Ten Eyck, Jacob L., was born in Albany, N. Y., July 8, 1864. When four years of age he went to live with an uncle, after whom he was named, on the old family homestead. His education was recived at a country district school and the public schools of Albany. After eighteen months in Albany High School, he went to the lumber district as tally boy for a firm, and remained one season. He then entered the employ of T. P. Crook & Co., provision dealers, as assistant bookkeeper, where he remained three years. While there he helped organize the Young Men's Democratic Club. He then began the study of law in the office of Messrs. Chase & Delehanty, and while a student was appointed agent of the Barber Asphalt Paving Company. Through his energies Albany adopted the asphalt pavement. He attended the Albany Law School but was admitted to the bar before graduating. He formed a partnership with his brother-in-law, William S. Dyer, which still exists under the firm name of Dyer & Ten Eyck, one of the leading firms of Albany. During the session of 1895 Mr. Ten Eyck represented the Third assembly district of Albany county in the New York State Legislature.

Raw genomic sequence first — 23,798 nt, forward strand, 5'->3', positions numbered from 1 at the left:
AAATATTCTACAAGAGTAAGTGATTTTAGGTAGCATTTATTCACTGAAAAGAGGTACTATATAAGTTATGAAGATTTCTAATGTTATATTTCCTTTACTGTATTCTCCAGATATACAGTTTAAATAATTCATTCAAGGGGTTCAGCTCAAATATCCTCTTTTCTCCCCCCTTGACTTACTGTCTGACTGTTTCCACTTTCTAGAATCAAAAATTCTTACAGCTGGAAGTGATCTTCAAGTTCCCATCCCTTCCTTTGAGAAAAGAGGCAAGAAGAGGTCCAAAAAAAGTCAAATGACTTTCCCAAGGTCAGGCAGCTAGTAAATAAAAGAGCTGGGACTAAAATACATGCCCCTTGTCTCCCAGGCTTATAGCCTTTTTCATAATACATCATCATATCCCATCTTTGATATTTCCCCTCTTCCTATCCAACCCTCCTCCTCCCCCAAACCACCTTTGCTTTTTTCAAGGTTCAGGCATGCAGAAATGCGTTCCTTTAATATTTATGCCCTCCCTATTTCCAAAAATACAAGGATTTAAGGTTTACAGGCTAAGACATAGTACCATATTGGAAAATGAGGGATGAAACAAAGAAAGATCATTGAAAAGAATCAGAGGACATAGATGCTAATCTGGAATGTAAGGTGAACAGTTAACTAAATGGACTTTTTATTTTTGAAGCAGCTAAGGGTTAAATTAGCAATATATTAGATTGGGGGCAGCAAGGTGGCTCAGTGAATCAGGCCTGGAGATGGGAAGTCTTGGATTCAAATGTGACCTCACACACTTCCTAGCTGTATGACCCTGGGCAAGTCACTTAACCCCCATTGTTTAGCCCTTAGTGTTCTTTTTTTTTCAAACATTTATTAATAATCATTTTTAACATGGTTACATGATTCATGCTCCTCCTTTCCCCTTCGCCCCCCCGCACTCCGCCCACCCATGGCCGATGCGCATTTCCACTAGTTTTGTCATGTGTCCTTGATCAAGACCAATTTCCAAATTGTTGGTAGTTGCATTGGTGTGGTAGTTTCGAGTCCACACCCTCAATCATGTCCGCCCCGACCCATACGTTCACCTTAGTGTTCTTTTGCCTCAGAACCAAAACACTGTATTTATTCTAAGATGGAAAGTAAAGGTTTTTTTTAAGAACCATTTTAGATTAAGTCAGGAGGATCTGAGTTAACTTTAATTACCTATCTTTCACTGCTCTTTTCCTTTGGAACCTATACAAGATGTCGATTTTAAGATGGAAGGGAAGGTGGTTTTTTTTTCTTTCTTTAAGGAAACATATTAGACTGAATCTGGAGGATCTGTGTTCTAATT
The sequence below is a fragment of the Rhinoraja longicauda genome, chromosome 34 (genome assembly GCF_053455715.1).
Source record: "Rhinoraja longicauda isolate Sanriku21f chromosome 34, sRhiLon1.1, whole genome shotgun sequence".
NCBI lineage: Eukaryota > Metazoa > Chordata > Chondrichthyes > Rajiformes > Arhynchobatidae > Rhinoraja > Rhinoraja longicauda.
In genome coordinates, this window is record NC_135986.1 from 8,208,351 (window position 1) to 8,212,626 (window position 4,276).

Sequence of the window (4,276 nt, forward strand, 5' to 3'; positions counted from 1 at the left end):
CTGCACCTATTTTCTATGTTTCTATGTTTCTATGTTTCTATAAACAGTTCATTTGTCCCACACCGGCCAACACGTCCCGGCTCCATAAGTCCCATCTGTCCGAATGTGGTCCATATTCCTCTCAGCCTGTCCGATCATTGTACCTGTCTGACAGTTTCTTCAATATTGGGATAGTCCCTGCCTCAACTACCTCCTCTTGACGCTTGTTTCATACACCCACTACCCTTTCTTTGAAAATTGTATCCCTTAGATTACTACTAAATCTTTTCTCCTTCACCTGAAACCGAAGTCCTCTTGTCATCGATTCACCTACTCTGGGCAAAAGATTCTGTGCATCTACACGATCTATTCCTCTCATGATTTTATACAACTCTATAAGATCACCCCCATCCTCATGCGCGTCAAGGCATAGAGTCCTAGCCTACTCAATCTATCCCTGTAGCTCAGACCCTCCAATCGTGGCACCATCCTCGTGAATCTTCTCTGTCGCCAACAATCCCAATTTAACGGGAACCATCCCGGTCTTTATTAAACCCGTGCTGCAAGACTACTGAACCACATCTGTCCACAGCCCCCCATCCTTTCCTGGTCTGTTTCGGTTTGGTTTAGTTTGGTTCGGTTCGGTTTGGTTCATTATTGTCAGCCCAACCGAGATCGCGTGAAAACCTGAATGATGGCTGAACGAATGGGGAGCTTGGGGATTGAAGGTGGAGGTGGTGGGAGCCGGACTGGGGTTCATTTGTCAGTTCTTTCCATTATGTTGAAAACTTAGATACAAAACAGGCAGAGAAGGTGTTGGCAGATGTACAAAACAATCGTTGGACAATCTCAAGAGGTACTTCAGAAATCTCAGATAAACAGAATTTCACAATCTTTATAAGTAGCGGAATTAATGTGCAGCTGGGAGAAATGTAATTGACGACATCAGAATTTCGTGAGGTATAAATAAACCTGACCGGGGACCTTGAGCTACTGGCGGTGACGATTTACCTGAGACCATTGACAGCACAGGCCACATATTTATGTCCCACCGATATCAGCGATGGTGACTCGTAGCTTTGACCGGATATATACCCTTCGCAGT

Ten Eyck, James, was born in Albany, N. Y., February 16, 1840. He is a son of Visscher Ten Eyck, who for a long time was cashier of the Commercial Bank. He is a descendant of an old and historical family that came from Holland to America 240 years ago. About the year 1800 Mr. Ten Eyck's grandfather, Abraham R. Ten Eyck, removed to Albany and for a great many years he was prominently identified with Albany's interests. Mr. Ten Eyck attended the Albany Academy and was graduated from Burlington College, N. J., in 1855. He passed the examinations and was admitted as junior at Yale College, but owing to ill health he was compelled to change his plans. He then started in mercantile life as a clerk in the office of the Central Railroad. In September, 1857, he left the railroad and entered the employ of Bacon & Stickney, dealers in coffee and spices. March 1, 1865, he was taken into partnership and on the death of Mr. Bacon he became senior partner of the firm. In 1864 he married the daughter of Mrs. Margaret T. Van Vechten of Albany, but his wife lived only eight months. Mr. Ten Eyck never married again. He has done much for the city of his birth and has been connected with all important organizations. He is a member of St. Peter's church and the Fort Orange and Albany Clubs. He is also a member of the Albany Institute and the only honorary member of the Acacia Club. In politics he is a Republican and has been chairman of the General County Committee. He was at the head of the Citizens Committee that had in charge the reception to President Harrison in 1891. Mr. Ten Eyck officiated at the laying of the corner stones of the State Armory, Harmanus Bleecker Hall and the Albany Masonic Burial lot, also of the Burns Monument. April 24, 1889, he presided at the jubilee of the Masonic fraternity in celelirating the final payment of debt on the Masonic Temple of New York city. Mr. Ten Eyck is the oldest 33 degree Mason in Albany and has been actively identified with the fraternity since his initiation in Masters Lodge No. 5, November 23, 1863. He was master from 1873 to 1877, having passed all the chairs. June 8, 1892, he was elected grand master of Masons in the State of New York. He was also re-elected unanimously but declined. Only one man in the world has a larger jurisdiction over Masons than Mr. Ten Eyck and that man is Prince of Wales. When he was grand master Mr. Ten Eyck presided over 80,000 Masons. The Prince of Wales, as grand master of Great Britain has jurisdiction over about 150,000. It is needless to add that in capitular, cryptic and chivalrous Masonry, Mr. Ten Eyck is held in the highest esteem.